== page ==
The next rumble was louder and actually hurt.
By halfway through the flight, I was literally holding onto my aching, bloated guts. Yes, I should’ve visited the restroom, but I couldn’t predict what the result would be. And worse, there was a line. That meant someone would be 1) standing just outside the door, which wasn’t soundproof, and 2) entering the bathroom as I exited. Maybe it’s my Catholic upbringing, but I didn’t want people pointing at me and whispering.
So I clenched my aching guts for the rest of the flight … and while waiting for my bags … and while waiting for a taxi … and while waiting to check in at the hotel … and I was growing ever-more bloated and miserable the whole time. The desk clerk even asked if I was okay.
Finally, in the sanctity of my room, I un-clenched my guts, at which point I produced the longest continuous methane emission of my life. I had to re-hitch my belt twice before it was over. My nether regions grew numb from the prolonged vibration. The planet was unaffected, but the hotel room definitely underwent a climate change. And yes, the ice in the nearby ice bucket became thinner.
The culprit, of course, was the vegetarian chili. It was full of beans – one of the few sources of protein vegetarians can eat without facing a moral crisis.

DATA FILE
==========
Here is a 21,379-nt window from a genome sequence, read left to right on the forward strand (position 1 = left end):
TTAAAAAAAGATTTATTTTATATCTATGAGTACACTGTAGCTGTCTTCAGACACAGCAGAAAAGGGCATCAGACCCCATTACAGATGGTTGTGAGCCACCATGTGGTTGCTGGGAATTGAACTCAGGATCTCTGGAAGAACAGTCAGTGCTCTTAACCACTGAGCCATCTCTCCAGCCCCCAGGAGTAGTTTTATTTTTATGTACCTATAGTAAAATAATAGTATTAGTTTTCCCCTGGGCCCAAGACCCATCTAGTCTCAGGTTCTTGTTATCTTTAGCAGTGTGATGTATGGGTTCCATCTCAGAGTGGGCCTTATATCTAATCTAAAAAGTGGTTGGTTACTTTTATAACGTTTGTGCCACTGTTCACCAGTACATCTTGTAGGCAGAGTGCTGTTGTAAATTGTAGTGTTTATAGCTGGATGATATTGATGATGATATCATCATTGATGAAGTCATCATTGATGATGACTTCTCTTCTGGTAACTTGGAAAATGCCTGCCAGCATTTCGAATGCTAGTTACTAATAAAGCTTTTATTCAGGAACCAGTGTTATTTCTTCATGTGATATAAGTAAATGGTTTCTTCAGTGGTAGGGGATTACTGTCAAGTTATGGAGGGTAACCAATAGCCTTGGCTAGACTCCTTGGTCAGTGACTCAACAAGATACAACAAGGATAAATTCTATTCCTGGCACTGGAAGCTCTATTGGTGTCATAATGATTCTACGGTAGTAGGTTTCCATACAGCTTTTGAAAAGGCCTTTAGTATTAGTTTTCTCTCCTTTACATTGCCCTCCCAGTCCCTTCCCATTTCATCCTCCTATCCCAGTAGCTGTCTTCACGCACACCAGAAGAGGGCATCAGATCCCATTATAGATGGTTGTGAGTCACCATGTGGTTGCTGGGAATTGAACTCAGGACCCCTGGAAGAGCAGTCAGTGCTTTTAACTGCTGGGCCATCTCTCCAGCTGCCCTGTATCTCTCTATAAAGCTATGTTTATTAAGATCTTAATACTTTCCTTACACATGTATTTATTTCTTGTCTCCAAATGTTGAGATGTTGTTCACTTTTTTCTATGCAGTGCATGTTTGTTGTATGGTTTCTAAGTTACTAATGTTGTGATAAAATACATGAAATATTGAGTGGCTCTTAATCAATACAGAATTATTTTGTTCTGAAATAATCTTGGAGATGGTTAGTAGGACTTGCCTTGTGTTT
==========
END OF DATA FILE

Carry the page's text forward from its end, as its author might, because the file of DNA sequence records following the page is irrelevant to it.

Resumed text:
Based on this experience and a few others from my vegetarian days, I’m pretty sure vegetarians emit more greenhouse gases than the rest of us, and they should bear the cost of all that extra pollution. Since we know they’ll never resort to eating meat instead of beans, we could even design a methane cap-and-trade system.
Revenue benefits aside, this would provide the rest of us with some serious entertainment value. Imagine how much fun it would be to see a bunch of self-righteous PETA wackos gather for a protest in front of a meat-packing plant, then scatter like rats when a Toot Detector van screeches onto the scene.
In fact, I’d volunteer to be a methane officer myself, as long as I was guaranteed to be personally armed with a Toot-O-Meter and assigned to monitor Michael Jacobson of CSPI. I’d love to see his face when his own dietary choices cost him some extra dough.
“How was your lunch, Mr. Jacobson? Yes, I hear the vegetarian burritos are quite good. Would mind stepping over to the curb for a moment, sir? No, no, please remain clothed. Other people are still eating.”
As an added benefit, Jacobson would have to control his excitement upon discovering that yet another food contains saturated fat. Otherwise, when media dutifully assembled to record his outraged comparisons to a stick of butter, the performance would be marred by the sound of my Toot-O-Meter ringing up fresh charges.
The only real problem I see with my proposal is that it would be expensive, burdensome, difficult to implement, inconsistently applied, prone to corruption, and ultimately useless.
Which means it would probably sail through Congress with overwhelming support.